Cornelia Edna Rhodes died in 1904 and was buried in the small family cemetery where John William Anderson and Sarah Jane Rhodes Anderson were buried. In 1910, Cynthia Frances Rhodes (Aunt Fanny) was living near her nephew, Charles Willard Anderson (another son of Sarah and John W. Anderson), and three of his children (John E., Lewis, and Sallie) were living with her.
Mary and Eliza Rhodes both died in 1917, and Cynthia Frances “Aunt Fanny” Rhodes died in 1918. They were all buried at Hebron Baptist Church cemetery.
But again, where was Tabitha Ann Rhodes Oliver? The 1890 federal census records were lost in a fire, so I have no idea where she was living then, though it seems likely that she was still in Rockfish with her sisters, Eliza and Mary.
In 1894 Ann T. Oliver (sometimes she was known as T.A. Oliver…) was the plaintiff in a chancery suit in Bedford County against Frances A. Oliver (a daughter of John K. Oliver by his first wife) and her husband, Benjamin K. Milam. (She was the defendant in another chancery suit in 1882!) This shows that Tabitha was still alive in 1894 and still had ties to Bedford County, even if she no longer lived there.
I haven’t been able to find any information about when she died, but I find it a little hard to believe that after her death her body would have been taken to Bedford County–a distance of close to 60 miles–to be buried near John K. Oliver as wife #3…. At some point I’ll try to go to the courthouse in Bedford to see if there are deeds or other documents that might provide additional clues, and I’ll also make another trip to the Nelson County courthouse to look again for possible death information (which is sketchy, at best).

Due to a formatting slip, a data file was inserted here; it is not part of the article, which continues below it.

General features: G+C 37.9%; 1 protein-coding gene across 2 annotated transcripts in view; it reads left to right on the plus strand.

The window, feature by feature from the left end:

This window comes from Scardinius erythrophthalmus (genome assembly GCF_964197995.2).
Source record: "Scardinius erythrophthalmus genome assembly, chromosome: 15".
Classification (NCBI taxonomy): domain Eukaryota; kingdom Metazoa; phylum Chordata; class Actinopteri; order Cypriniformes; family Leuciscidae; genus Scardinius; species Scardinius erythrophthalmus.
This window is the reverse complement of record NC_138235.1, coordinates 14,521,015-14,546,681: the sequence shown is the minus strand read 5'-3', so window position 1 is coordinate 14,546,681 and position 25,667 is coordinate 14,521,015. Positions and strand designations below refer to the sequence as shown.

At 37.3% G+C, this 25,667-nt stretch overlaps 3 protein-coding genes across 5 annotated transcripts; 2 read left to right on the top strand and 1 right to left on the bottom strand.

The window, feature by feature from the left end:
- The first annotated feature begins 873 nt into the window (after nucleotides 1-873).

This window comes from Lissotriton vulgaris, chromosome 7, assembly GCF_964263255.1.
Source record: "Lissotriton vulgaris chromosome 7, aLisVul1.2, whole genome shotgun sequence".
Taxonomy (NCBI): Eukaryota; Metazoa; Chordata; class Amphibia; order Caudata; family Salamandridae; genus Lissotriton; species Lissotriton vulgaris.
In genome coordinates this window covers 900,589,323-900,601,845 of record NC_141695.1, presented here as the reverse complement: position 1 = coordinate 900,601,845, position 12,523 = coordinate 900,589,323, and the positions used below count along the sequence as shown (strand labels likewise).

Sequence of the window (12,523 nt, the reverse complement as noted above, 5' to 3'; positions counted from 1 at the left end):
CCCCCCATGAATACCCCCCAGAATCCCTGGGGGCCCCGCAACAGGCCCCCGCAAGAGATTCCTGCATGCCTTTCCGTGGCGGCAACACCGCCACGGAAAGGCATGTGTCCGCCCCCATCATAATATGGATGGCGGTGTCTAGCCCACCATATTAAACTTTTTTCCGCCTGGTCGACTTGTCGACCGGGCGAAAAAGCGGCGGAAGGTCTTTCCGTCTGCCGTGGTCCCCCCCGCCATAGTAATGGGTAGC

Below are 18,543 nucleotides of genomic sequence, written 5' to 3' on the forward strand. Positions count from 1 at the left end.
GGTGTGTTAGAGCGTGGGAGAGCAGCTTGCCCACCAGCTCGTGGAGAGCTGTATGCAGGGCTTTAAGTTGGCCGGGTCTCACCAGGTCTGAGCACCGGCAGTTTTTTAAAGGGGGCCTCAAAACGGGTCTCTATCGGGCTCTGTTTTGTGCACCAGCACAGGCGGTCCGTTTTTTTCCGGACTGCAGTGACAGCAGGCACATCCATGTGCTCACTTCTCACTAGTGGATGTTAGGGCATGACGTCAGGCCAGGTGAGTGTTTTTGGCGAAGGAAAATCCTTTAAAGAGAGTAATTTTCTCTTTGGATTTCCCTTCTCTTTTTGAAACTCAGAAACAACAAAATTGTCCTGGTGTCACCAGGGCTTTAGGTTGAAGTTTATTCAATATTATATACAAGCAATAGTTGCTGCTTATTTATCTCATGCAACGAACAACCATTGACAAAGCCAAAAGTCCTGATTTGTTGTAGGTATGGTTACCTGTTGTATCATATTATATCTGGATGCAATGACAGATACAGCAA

When we finally left the Bedford Museum, we headed north towards Big Island, the area of Bedford County where Tabitha lived for 12 years. Beautiful country….
We were close to the Blue Ridge Parkway, so we made a quick stop at the (closed) visitor’s center along the James River.
After that, we just sort of wandered! Given where we were, it wasn’t too far of a drive to Glasgow, VA. There’s not much to see in this tiny town, aside from an oddly shaped mountain and a random dinosaur sculpture….
…but our favorite place to go in Glasgow is a small park where the Maury River meets the James River–and it never disappoints!
I’ve always loved confluences, and this one is so interesting because the rivers are distinctly different, with different colors. When the Maury joins the James, it maintains its individuality far downstream, as if stating, “You are you, and I am me, but together, we are stronger and more beautiful.” (I think this metaphor holds true in other ways, too. <3 )
I absolutely love the color of the fast-moving Maury….
We sent our prayers and blessings out to these amazing Virginia waterways.
As we left Glasgow, we drove up the mountain for this view of the James River downstream from the confluence. It never disappoints, either.
Across the road from the overlook, the rocks show undulating movement from ancient times. It’s so interesting to think of the forces of nature that formed our Blue Ridge Mountains….
At this point we could have continued further west to Buena Vista, VA and driven home on I-81 and I-64, but we opted to drive east until we met Rt. 29 North, then turned onto Rt. 56 West at Colleen, and then drove north on Rt. 151. Gorgeous scenery, all the way home!
There are so many beautiful places in Virginia, and so many “roads less traveled.” We love having the opportunity to get out and explore on day trips like this!
Until next time,
Sharon & Wayne